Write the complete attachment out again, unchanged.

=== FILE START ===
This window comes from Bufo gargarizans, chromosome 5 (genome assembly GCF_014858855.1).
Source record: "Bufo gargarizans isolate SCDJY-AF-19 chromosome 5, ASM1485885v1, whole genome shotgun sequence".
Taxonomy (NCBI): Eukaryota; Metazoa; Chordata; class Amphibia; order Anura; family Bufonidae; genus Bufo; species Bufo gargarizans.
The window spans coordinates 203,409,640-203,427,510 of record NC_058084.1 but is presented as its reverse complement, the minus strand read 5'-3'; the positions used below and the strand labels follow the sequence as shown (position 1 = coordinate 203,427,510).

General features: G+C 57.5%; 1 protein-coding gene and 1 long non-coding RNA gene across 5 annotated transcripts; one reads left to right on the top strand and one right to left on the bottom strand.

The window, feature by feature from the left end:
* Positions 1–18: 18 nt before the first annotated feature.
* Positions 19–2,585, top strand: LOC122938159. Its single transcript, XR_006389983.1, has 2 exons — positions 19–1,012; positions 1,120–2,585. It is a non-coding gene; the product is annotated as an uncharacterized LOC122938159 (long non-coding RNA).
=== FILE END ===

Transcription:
This window comes from Bufo gargarizans, chromosome 5 (genome assembly GCF_014858855.1).
Source record: "Bufo gargarizans isolate SCDJY-AF-19 chromosome 5, ASM1485885v1, whole genome shotgun sequence".
Taxonomy (NCBI): Eukaryota; Metazoa; Chordata; class Amphibia; order Anura; family Bufonidae; genus Bufo; species Bufo gargarizans.
The window spans coordinates 203,409,640-203,427,510 of record NC_058084.1 but is presented as its reverse complement, the minus strand read 5'-3'; the positions used below and the strand labels follow the sequence as shown (position 1 = coordinate 203,427,510).

General features: G+C 57.5%; 1 protein-coding gene and 1 long non-coding RNA gene across 5 annotated transcripts; one reads left to right on the top strand and one right to left on the bottom strand.

The window, feature by feature from the left end:
* Positions 1–18: 18 nt before the first annotated feature.
* Positions 19–2,585, top strand: LOC122938159. Its single transcript, XR_006389983.1, has 2 exons — positions 19–1,012; positions 1,120–2,585. It is a non-coding gene; the product is annotated as an uncharacterized LOC122938159 (long non-coding RNA).